> discuss below.
> Finally with regards to core work, our intent right from the beginning of
> our work on the visual editor has been to operate as the core 'platform'
> for all kinds of editing in MediaWiki, and not just to be another single
> editor. Depending on how you count them, there are currently six pieces of
> editor software beyond the visual editor installed on most of our wikis,
> which gives us six different interfaces by which to confuse users, six
> different sets of bugs to track down, and six different places where
> features can interact in unexpected ways and which need to be tested.[5]
> Our goal is to gradually reduce the number of pieces of software with
> equivalents based on the single platform. This has already been done for
> example in Flow, where it uses the visual editor for rich content editing
> rather than re-inventing its down, and we are planning to work with our
> colleagues in the Language Engineering team to do the same for the Content
> Translation tool. We are experimenting with providing a more modern
> wikitext editor which can provide a consistent experience between the
> visual and wikitext editors, and between desktop and mobile; there's a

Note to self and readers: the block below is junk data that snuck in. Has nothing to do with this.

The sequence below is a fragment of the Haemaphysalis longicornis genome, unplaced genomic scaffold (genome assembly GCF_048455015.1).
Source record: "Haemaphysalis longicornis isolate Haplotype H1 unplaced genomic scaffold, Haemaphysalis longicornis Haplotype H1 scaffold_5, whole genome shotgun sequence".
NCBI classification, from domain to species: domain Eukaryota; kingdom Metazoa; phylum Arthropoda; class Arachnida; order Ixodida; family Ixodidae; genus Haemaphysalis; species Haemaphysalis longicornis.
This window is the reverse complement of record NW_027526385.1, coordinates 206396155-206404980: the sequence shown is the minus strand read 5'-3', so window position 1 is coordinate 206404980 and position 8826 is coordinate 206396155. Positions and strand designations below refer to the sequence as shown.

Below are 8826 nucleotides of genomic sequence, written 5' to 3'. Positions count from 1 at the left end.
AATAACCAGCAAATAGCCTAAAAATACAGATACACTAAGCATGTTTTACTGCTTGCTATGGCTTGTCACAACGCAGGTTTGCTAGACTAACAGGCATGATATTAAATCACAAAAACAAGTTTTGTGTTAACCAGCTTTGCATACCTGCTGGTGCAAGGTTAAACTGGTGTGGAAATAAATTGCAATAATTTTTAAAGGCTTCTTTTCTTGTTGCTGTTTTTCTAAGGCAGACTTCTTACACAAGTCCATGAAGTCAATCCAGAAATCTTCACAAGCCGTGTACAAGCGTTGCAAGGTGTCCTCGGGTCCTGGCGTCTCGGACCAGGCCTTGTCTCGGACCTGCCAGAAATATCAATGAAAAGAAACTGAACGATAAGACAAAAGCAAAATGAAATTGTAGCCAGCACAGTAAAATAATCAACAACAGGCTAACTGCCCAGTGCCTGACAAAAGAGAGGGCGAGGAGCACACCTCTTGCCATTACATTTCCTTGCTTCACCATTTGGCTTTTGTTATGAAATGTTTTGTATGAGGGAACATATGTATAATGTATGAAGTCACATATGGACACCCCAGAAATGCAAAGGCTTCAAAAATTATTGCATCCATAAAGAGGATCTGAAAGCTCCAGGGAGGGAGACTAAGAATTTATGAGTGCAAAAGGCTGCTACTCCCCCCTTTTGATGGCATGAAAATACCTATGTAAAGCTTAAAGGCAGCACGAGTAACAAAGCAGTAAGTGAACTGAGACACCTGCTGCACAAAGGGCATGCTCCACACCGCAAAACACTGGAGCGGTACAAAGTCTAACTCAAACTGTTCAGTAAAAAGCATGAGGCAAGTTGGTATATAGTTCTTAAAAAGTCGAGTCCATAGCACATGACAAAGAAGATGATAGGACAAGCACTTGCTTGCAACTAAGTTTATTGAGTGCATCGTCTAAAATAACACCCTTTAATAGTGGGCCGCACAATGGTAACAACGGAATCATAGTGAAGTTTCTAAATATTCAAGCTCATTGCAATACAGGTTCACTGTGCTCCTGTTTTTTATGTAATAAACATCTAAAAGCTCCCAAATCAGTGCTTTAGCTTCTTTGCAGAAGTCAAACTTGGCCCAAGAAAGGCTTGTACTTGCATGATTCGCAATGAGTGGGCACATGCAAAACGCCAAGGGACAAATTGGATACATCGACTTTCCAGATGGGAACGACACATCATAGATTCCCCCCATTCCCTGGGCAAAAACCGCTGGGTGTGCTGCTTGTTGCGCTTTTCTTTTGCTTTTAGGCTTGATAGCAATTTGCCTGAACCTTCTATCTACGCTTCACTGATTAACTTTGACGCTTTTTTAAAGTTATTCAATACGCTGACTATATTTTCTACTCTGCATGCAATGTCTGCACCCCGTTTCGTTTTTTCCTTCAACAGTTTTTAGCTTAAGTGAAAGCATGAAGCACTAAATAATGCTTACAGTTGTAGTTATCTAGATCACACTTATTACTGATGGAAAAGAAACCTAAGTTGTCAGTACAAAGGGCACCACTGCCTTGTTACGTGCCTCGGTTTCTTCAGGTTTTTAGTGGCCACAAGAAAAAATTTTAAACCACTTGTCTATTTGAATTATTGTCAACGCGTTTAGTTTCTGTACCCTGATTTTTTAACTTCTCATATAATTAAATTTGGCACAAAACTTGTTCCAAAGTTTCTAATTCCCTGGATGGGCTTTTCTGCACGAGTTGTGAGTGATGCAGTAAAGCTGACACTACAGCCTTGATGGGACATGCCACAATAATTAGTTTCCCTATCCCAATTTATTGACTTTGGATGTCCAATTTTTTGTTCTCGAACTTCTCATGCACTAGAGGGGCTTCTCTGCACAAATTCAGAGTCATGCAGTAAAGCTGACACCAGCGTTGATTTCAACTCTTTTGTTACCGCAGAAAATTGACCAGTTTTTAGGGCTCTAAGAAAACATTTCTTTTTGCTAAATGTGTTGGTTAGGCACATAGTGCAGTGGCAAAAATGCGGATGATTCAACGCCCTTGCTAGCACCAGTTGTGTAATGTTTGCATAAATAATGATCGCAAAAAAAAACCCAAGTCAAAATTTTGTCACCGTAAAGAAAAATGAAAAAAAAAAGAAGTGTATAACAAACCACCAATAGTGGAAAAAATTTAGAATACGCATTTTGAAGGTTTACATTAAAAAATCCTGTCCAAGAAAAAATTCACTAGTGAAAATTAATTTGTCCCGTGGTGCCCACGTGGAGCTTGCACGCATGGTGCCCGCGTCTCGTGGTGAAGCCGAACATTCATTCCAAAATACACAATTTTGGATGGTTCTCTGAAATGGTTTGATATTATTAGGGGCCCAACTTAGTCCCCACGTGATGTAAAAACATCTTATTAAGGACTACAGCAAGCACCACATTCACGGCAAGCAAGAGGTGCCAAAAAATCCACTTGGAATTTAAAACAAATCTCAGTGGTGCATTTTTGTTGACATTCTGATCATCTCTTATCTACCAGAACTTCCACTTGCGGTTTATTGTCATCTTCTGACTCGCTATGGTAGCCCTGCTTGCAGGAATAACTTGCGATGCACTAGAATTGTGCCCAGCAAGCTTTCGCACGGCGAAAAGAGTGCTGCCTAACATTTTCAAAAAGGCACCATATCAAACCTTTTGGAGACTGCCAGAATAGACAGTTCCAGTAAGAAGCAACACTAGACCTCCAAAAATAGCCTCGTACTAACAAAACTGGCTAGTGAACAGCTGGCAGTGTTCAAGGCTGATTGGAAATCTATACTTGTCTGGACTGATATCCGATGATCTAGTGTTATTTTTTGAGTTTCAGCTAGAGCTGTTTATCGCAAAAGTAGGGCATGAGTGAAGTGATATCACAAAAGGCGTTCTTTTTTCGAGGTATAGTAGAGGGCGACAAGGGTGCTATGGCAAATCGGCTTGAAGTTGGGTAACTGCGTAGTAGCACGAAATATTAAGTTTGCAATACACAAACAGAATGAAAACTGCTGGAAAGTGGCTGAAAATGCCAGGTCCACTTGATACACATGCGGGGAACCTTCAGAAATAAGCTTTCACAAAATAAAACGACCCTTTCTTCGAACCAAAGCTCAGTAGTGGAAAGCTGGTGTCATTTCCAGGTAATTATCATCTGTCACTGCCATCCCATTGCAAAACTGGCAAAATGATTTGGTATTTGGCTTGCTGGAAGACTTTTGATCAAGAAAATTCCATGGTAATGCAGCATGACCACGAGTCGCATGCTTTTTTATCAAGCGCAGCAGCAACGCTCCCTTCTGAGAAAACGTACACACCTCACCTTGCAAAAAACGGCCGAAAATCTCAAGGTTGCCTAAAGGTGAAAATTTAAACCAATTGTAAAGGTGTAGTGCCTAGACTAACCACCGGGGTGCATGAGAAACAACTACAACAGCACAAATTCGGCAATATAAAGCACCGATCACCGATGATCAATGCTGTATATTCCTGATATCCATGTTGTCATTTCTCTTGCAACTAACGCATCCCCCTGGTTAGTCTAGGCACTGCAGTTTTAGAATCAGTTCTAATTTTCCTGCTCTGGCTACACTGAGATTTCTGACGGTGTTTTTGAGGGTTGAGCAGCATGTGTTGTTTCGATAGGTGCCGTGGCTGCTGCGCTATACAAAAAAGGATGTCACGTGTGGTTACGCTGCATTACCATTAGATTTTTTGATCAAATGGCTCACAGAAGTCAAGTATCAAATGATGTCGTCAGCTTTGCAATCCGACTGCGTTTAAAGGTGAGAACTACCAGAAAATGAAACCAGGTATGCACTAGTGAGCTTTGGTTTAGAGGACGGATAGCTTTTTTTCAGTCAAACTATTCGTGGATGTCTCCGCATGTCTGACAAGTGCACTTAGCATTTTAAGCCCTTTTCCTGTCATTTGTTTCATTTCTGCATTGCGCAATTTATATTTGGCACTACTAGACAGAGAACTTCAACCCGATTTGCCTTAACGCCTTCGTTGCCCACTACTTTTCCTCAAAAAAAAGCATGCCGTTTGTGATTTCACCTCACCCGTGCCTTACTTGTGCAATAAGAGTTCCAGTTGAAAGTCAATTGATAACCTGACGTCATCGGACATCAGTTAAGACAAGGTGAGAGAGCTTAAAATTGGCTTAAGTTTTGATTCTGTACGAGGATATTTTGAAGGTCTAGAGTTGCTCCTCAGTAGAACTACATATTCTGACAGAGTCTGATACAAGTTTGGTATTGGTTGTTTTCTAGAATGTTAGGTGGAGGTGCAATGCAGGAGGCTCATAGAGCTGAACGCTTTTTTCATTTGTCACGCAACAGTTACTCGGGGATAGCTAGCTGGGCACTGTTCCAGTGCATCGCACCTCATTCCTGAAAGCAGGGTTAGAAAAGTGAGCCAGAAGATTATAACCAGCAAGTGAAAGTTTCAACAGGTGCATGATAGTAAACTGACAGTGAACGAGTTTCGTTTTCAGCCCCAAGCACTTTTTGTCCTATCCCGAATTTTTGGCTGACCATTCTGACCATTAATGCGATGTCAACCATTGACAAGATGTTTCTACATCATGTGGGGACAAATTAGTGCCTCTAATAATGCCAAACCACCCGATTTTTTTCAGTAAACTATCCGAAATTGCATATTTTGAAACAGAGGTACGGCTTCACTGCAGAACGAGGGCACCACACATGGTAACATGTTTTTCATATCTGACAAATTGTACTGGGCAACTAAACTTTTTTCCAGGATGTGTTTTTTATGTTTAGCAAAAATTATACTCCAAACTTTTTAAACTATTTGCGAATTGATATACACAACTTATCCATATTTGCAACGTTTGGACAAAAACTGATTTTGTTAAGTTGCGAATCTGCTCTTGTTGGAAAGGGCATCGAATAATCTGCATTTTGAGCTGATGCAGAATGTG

> video of our work to date on this, still incomplete, which some of you may
> have seen.[6] Naturally, any new wikitext editor would have to be not just
> change for its own sake but better for users to be worth switching, so
> we're cautious about how quickly we would introduce this; certainly, a beta
> feature test of the initial version for the intrepid will be necessary
> before we make any plans as to wider availability.
> Feature work
> As well as our core work, it is important to us that we also spend some of
> our time to explore ways in which new features can improve the experience
> of the site for users, helping them improve quality, breadth and depth of
> content more effectively and efficiently. Not all of the ideas below are
> ones on which we're actively working right now, but we should have some
> progress this coming year on at least most of them.
> An idea I'm quite excited about in terms of possibilities is providing a
> system in the visual and wikitext editors that can prompt users as they
> edit. The range of different kinds of edit, from copy editing and improving
> references to a full up re-working of whole sets of pages, means that
> newbies can get lost in knowing where to start. There are lots of different
> kinds of improvements that we could provide, from simple static ones like
> "this article isn't illustrated yet" to very complex and specific ones like
> "this article's main wikiproject is about the USA, so wants you to write in
> American English". This work is aimed at reducing the burden on experienced
> users when they review new editors' changes, letting each wiki configure
> hints appropriate to that community. We also intend for these experiments
> to improve the "on-boarding" experience for new users, helping them learn